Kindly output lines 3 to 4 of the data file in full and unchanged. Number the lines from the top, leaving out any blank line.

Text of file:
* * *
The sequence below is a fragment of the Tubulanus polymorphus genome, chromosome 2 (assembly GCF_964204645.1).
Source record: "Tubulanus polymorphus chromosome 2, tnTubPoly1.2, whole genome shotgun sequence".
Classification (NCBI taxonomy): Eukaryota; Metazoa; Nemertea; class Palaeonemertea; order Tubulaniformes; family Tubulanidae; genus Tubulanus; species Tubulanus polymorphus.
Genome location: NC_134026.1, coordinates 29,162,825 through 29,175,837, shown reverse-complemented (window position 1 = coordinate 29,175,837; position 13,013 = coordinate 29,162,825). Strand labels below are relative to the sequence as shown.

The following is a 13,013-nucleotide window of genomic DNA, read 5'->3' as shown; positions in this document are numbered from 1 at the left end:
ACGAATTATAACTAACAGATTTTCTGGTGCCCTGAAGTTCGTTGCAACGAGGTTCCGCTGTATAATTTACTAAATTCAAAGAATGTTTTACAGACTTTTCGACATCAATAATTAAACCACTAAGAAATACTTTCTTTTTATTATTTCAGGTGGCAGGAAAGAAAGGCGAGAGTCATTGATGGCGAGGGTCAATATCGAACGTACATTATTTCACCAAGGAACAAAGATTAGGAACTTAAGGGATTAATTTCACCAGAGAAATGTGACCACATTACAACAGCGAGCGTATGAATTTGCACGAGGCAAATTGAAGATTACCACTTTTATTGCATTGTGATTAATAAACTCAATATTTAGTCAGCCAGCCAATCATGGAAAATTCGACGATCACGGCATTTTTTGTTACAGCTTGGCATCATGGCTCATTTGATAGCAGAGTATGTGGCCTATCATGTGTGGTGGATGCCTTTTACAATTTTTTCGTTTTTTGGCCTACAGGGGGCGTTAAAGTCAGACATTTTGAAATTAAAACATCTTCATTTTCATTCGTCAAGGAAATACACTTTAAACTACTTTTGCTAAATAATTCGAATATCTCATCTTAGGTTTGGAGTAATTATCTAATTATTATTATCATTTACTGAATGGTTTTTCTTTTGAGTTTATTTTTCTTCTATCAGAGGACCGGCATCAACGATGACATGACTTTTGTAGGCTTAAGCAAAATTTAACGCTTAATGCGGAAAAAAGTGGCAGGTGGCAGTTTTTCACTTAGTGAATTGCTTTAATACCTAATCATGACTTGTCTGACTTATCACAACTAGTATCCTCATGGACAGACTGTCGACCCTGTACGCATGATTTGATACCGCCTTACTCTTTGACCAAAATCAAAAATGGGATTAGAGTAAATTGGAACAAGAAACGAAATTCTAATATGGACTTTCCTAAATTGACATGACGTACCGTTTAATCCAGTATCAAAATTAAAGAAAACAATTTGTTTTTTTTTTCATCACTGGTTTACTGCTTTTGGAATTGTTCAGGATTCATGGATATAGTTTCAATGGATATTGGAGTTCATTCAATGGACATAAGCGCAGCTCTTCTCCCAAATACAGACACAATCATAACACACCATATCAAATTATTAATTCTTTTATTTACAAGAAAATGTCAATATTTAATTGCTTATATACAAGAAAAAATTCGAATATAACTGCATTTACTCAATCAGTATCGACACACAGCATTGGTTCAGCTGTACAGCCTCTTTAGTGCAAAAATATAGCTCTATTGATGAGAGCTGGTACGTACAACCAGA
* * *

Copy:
Classification (NCBI taxonomy): Eukaryota; Metazoa; Nemertea; class Palaeonemertea; order Tubulaniformes; family Tubulanidae; genus Tubulanus; species Tubulanus polymorphus.
Genome location: NC_134026.1, coordinates 29,162,825 through 29,175,837, shown reverse-complemented (window position 1 = coordinate 29,175,837; position 13,013 = coordinate 29,162,825). Strand labels below are relative to the sequence as shown.